Additionally, you need to concentrate on providing enough moisture. Don’t be afraid to give the pork plenty of water inside the base of the dish. Avoid tipping it over the cracking as it’s preferable to keep this dry. You shouldn’t need to add oil, but a decent amount of salt will help to perfect it.

That’s it! The secrets to cooking the perfect roast have been revealed. If you follow these simple guidelines you will never cook a tough, dry roast ever again!

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July 24, 2015

Best-Ever Pasta Bolognese Recipe

Elevate your midweek pasta dinner with our best-ever Bolognese recipe – a great way to hide vegetables from the kids. Instead of serving over spaghetti, we like to dollop the ragu into pasta shells, then grill for 5 minutes to melt the cheese and crisp up the edges of the pasta shells.

Cooking time: 40 minutes

Serves: 4


400g button mushrooms
1 zucchini, roughly chopped
1 brown onion, roughly chopped
1 large carrot, roughly chopped
2 sticks celery, roughly chopped
2 tbs olive oil
2 garlic cloves, crushed
400g beef mince
1 tsp dried oregano
¼ cup tomato sauce
800g can chopped tomatoes
400g large pasta shells
Finely grated parmesan cheese, to serve

1. Place mushrooms and zucchini in a food processor, use pulse button to finely chop. Transfer to a bowl. Repeat with onion, carrot and celery.

2. Heat olive oil in a large saucepan over medium heat. Add onion, mushroom mixture, and garlic. Cook, stirring 5-8 minutes or until soft.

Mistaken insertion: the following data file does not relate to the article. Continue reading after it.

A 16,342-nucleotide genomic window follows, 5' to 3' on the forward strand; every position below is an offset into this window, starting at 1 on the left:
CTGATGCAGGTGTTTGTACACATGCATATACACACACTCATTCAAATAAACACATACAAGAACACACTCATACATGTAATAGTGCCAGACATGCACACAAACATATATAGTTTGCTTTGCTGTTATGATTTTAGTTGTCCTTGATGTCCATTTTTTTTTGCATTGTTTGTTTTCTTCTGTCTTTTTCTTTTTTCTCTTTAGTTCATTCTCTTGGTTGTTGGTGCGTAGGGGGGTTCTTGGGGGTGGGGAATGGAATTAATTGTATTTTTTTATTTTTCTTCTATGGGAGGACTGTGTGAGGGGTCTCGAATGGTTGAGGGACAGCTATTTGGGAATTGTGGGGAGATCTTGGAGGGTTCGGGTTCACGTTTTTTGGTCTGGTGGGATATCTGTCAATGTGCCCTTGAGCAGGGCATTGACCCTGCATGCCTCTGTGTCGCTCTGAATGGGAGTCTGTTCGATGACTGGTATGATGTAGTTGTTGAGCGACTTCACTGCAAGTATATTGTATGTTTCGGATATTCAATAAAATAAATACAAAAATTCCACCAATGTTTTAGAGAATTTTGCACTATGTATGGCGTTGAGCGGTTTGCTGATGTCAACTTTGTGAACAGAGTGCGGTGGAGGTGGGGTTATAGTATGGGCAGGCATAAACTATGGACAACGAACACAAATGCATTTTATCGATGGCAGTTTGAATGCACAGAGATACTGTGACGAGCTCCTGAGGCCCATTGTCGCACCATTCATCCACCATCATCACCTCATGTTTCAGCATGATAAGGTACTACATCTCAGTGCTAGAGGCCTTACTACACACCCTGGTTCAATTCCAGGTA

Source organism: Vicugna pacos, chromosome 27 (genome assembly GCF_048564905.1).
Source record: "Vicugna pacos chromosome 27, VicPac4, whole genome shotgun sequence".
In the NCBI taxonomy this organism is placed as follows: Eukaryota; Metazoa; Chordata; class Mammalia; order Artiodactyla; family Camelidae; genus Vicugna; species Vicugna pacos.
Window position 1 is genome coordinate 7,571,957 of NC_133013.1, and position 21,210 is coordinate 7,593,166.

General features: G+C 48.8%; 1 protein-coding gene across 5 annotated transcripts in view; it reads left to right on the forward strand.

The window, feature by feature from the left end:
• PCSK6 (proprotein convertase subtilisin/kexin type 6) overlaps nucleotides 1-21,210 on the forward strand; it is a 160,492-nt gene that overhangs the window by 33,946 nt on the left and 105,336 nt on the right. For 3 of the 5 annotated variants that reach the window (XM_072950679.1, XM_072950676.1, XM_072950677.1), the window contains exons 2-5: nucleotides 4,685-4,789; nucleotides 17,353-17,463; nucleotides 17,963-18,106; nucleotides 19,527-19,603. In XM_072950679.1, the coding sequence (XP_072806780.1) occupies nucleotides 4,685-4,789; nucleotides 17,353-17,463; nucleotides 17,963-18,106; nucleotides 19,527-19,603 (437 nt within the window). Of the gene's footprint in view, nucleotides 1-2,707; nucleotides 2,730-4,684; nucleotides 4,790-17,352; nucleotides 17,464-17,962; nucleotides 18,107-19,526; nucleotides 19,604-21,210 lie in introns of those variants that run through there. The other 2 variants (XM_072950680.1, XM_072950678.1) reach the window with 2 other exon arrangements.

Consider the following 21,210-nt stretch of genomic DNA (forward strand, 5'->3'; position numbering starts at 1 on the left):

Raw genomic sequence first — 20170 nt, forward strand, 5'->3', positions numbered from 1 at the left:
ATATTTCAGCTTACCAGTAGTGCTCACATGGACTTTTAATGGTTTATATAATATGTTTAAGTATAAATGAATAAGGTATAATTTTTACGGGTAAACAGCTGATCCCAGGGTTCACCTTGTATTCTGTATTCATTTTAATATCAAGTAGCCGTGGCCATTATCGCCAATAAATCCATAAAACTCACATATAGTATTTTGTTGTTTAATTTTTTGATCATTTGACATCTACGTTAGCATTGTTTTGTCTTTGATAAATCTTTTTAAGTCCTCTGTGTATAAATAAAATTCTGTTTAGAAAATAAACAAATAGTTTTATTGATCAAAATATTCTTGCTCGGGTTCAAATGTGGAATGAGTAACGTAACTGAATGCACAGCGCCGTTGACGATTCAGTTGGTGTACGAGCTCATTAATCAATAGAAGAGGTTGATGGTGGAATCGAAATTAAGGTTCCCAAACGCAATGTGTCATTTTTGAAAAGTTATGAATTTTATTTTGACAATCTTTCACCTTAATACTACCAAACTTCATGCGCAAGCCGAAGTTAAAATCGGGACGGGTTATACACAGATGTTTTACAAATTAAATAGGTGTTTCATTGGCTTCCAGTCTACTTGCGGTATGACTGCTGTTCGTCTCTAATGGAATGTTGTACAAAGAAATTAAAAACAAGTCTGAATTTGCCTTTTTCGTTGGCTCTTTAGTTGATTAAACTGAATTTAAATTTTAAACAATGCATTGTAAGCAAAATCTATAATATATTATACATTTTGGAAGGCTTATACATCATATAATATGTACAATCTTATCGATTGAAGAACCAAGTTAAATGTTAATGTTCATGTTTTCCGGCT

3. Add mince, increase heat to medium-high and cook, stirring, for 5 minutes until browned all over. Add oregano and cook a further 3 minutes. Add tomato sauce and tomatoes and bring to a simmer. Season to taste. Reduce heat to low and simmer 30 minutes or until the sauce thickens.

4. Cook pasta shells in a saucepan of boiling salted water following packet instructions. Drain and set aside.

5. Combine pasta and sauce, mix well. Scatter with cheese and serve. For an interesting touch, place in an oven-proof dish and heat under a hot grill for 5 minutes to melt the cheese and crisp up the pasta shells slightly.

What’s your favourite midweek pasta recipe?

September 3, 2013

Easy Rice Pudding Recipe

What’s more comforting on a cold winter’s day than a bowl of creamy homemade rice pudding? We like to leave the vanilla bean in the milk to infuse for even more luscious vanilla flavour.

4 cups whole milk
1/2 cup medium-grain white rice or arborio rice
Pinch salt
1 vanilla bean, split, or 1 tsp vanilla extract
2 large egg yolks
1/3 cup sugar

1. Add the milk, rice and salt a large, heavy saucepan. Scrape the vanilla bean and add the seeds to the rice mixture, and drop the split bean into the pan.

2. Bring to a boil over high heat, stirring constantly. As soon as it reaches a boil, reduce the heat to low, cover, and simmer gently, stirring occasionally, for 15 minutes. Uncover and continue simmering, stirring frequently, until the rice is tender, about 8 minutes. It’s important to let the pudding simmer slowly and not boil, as the liquid will evaporate before the rice finishes cooking.

3. In a medium bowl, whisk the egg yolks and sugar. Slowly add the cooked rice mixture, whisking constantly. Pour the mixture back into the saucepan. Set the pan over medium-low heat and cook, stirring and scraping the bottom of the pan constantly with a wooden spoon, until the mixture has thickened and coats the back of the spoon, about 1 minute. Remove the pan from the heat. Discard the vanilla bean.

5. Serve warm, at room temperature or cold. We like to top rice pudding with a shake of cinnamon and a drizzle of cold cream, maple syrup and berries, or for even more decadence, swirl a spoonful of Nutella through hot rice pudding for a chocolate-hazelnut twist.

What are your favourite rice pudding toppings?

July 19, 2013